Greg Jennings is an all-pro wide receiver, a self made star and genuinely regarded good guy. That didn't stop him from making some particularly puzzling assertions which might escalate the Detroit Lions' budding rivalry with the Green Bay Packers, however.
Jennings recently wondered aloud if the Lions could keep their composure in the wake of a tumultuous offseason and last year's on the field incidents. If I were Jennings, I wouldn't be asking these particular questions of a heated division rival, no matter how calm. As bulletin board material goes, this is tame. But why even fan those flames?
Detroit 's football franchise has been laying dormant for decades. Signs of a turnaround exist, but following some definite discipline problems, it's more of an advantage to the Packers if the Lions don't change their ways and stay out of control. Now, this direct challenge from Jennings could help turn the tide and get the Lions' minds back where they need to be prior to training camp.
The last thing the Packers need is a refocused Lions team on their heels during 2012. In totality, Green Bay shouldn't even want a rivalry with Detroit. They should prefer the status quo, where the Lions lose focus, fall apart and everything stays the same. "Oh those silly Lions, always thinking they have a chance to beat us and failing, on and off the field." That should be the Green Bay mantra as it relates to this. Instead, the Lions now have a bit of extra motivation.
Besides, as the timeless saying goes, let he without sin cast the first stone. Were the Packers lily white off the field in 2011? Last season, Erik Walden was held for domestic violence. Despite the fact charges were dropped, he was re-signed. Were the Packers somehow immune from personal foul penalties last season on the field? Not when defensive leader Charles Woodson decided to throw a punch in the midst of the season's first game. They haven't had the quantity of negative events the Lions have, but they also haven't all been perfect angels, either. This is the NFL, and no team gets by unscathed. Small and large incidents can and will happen.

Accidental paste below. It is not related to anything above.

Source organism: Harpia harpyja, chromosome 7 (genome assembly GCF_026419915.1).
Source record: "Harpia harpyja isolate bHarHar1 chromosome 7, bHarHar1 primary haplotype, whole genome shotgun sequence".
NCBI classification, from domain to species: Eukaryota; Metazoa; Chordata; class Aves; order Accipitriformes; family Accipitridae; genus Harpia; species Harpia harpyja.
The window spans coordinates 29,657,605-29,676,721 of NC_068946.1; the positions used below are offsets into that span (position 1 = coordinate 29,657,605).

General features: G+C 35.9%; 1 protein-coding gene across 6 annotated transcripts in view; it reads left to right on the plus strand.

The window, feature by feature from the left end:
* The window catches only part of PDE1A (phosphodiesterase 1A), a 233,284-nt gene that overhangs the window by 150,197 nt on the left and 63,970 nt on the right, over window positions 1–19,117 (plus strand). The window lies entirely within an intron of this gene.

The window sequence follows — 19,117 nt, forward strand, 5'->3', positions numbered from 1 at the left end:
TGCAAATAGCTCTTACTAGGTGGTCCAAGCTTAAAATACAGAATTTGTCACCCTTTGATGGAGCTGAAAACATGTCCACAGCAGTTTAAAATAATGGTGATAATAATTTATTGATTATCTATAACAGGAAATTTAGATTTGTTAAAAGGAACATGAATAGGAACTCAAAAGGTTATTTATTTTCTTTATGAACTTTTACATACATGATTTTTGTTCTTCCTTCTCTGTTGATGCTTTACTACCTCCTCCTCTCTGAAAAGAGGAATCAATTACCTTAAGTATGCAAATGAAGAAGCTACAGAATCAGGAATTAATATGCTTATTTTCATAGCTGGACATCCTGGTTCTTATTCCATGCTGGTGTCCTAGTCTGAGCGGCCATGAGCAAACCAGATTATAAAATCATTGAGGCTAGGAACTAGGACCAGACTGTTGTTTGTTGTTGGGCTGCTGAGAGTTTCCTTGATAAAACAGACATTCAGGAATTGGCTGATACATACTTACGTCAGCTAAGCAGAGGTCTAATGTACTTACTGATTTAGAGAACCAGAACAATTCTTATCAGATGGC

Perhaps Jennings should remember that facts before he challenges the Lions to get better with their publicized issues. With plenty happening the last two seasons in matchups like Ndaumkong Suh's noteworthy stomp, it already feels as if the Packers and Lions could embark on an interesting rivalry in the coming years. These comments might only fan those flames further, which might not be a terrible thing for either team.
Though the sentiment was peaceful and Jennings provided an honest answer, these comments could be the missing link the Lions need to really get their heads back in the game. The big dog in the division is barking, wondering if the baby has what it takes. Now is Detroit's chance to respond on the field.
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